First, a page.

Some of Robert B. Parker's most distinctive novels over the years (God Save the Child
, Early Autumn
, etc.) have centered on young people in trouble, so his return to that theme in Melancholy Baby
is hardly a surprise. What's more remarkable is how deftly he uses the case of an angry, confused college student searching for the facts about her family background as a means to pry open the hardly less troubled psyche of Boston private eye Sonya "Sunny" Randall, a character at serious risk of one day outshining Parker's better-known but less reflective gumshoe, Spenser
Twenty-one-year-old trust-fund kid Sarah Markham suspects that her parents aren't really related to her at all. "They can't find my birth certificate," she tells Sunny in amazement. "They dont remember which hospital I was born in." This isn't the sort of inquiry Sunny likes to take on, especially not now, when her ex-husband of five years, Richie Burke--whom she still hasn't given up loving--is marrying another woman. However, Sunny needs a distraction from self-pity, and she can see that "everything about Sarah and her parents seemed fraudulent ... like something that had been built on the cheap, with shoddy materials and no craft, to conceal something unhealthy and mean." As she tears at this façade, though, traveling to Illinois and New York City in order to expose secrets not only in Sarah's father's past but in the history of a holier-than-thou radio celeb, Sunny discovers that her client isn't the only person being kept in the dark. But is it worth destroying Sarah's sense of herself--not to mention attracting the malicious notice of well-armed thugs--to set the record straight? And can Sunny even accomplish this, while struggling (with help from Spenser's psychiatrist girlfriend, Susan Silverman) to understand why she's 37 years old and "just cant be married"?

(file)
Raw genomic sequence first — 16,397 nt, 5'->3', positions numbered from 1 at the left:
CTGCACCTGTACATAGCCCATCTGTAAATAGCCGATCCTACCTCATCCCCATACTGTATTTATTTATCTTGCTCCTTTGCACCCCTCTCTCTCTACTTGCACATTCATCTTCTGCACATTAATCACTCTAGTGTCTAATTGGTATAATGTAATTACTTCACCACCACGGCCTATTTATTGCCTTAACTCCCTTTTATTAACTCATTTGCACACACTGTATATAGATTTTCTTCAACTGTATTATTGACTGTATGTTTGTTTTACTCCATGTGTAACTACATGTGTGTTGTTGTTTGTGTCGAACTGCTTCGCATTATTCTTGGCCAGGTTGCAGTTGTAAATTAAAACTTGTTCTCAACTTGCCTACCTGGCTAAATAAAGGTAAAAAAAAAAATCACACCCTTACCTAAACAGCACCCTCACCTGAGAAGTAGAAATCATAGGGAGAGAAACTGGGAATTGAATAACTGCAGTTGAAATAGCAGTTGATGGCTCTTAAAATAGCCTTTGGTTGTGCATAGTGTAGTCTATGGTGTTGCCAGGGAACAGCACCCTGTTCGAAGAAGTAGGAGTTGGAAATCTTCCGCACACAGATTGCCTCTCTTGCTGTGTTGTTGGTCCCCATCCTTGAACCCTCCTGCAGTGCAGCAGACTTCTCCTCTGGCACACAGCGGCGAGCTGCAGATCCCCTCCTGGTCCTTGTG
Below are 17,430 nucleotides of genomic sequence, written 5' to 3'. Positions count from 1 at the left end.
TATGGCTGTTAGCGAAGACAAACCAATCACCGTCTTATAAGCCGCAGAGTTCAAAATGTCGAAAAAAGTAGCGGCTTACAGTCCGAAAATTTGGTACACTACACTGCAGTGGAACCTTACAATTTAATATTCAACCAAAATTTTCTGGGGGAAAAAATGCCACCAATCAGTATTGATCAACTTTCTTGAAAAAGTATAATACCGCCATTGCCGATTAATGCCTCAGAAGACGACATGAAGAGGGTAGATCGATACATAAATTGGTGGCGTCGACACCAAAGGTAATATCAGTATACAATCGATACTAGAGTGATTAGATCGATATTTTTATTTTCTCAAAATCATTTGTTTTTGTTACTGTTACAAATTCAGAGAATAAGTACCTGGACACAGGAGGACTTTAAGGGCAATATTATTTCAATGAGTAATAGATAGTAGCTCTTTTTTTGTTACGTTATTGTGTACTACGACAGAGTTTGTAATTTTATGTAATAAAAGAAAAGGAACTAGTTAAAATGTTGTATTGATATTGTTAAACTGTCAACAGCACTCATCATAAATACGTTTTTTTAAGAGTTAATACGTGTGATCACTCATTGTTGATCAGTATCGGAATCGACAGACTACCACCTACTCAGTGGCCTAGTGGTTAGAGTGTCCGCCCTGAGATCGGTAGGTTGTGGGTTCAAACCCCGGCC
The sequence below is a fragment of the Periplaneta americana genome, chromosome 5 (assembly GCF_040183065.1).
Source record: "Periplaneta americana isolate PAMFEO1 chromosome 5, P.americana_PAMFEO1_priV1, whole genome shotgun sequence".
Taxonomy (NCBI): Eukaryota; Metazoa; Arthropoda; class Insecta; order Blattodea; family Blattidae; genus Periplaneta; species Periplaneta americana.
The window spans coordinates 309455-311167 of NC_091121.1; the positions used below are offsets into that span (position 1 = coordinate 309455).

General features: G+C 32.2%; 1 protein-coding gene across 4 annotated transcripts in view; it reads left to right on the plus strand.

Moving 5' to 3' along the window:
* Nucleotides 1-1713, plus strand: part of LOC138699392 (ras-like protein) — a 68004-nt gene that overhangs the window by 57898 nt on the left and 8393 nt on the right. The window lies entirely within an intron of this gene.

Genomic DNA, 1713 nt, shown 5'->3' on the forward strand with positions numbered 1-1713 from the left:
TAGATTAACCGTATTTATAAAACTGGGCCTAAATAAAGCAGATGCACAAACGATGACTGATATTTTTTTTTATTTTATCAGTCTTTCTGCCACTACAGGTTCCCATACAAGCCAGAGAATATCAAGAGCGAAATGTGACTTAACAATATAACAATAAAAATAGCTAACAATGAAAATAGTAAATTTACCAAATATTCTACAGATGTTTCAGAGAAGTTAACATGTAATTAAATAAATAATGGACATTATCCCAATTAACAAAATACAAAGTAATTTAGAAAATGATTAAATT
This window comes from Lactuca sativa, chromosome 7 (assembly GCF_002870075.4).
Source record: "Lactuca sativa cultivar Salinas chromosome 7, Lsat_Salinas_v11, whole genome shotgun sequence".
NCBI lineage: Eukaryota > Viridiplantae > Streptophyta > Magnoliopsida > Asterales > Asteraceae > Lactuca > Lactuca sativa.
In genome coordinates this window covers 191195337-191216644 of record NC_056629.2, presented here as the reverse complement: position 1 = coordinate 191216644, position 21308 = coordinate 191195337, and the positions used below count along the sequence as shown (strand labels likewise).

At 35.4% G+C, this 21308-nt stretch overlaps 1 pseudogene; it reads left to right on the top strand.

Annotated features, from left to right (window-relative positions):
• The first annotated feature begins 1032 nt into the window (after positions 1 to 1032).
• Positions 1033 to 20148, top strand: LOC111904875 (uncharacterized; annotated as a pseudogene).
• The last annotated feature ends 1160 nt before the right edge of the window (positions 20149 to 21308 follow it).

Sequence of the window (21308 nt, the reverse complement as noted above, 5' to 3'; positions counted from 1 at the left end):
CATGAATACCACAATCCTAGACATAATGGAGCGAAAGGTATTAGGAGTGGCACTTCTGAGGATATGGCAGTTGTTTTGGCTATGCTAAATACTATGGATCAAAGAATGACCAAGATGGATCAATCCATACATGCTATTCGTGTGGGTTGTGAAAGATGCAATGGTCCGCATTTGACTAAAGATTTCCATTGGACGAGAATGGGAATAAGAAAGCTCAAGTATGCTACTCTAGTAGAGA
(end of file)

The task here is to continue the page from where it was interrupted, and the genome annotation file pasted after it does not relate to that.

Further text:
Any halfway-conscious reader will spot the solution to this story's mystery from miles off, and Parker's use of central-casting figures--the hypocritical moralizer, the oleaginous but natty shyster--should earn him free admission to a "How to Create Credible Characters" seminar. Still, it's hard not to be charmed by a novel that's as willing as Melancholy Baby is to knock the pins out from under its protagonist, and see where the angst falls. At Dr. Silverman's rates, Sunny had better figure her life out soon. --J. Kingston Pierce
From Publishers Weekly
The title refers to two characters: Boston college student Sarah Markham, convinced that her parents adopted her, and Boston PI Sunny Randall, hired by Sarah to certify her parentage. Sarah is melancholy because her parents refuse to take a DNA test to settle the issue and seem furtive; Sunny, because her ex-husband, Richie, has just remarried. In this excellent fourth Sunny Randall PI tale (after Shrink Rap
), Sarah's sadness leads to murder, as Sunny's questioning of the parents results in one of their deaths at the hands of the person who would suffer most if the truth comes out. Sunny's own blues lead her to Dr. Susan Silverman and sessions on the couch that, however well observed, will have fans of Parker's PI Spenser who are terminally tired of Susan (Spenser's longtime girlfriend) gritting their teeth at her intrusion into another series. Still, Sunny's own regulars, particularly tough gay pal Spike, hold their own in the tale. There's little here that Parker hasn't done before, like his protagonist's side trip to New York and her tangling with venal lawyers and reptilian celebrities as well as Parker's sensitive exploration of the meaning of family and maturity and of the tension between self-reliance and love for another, but he does it so well here, with his impeccable prose and charismatic heroine, that fans will tremble with delight.
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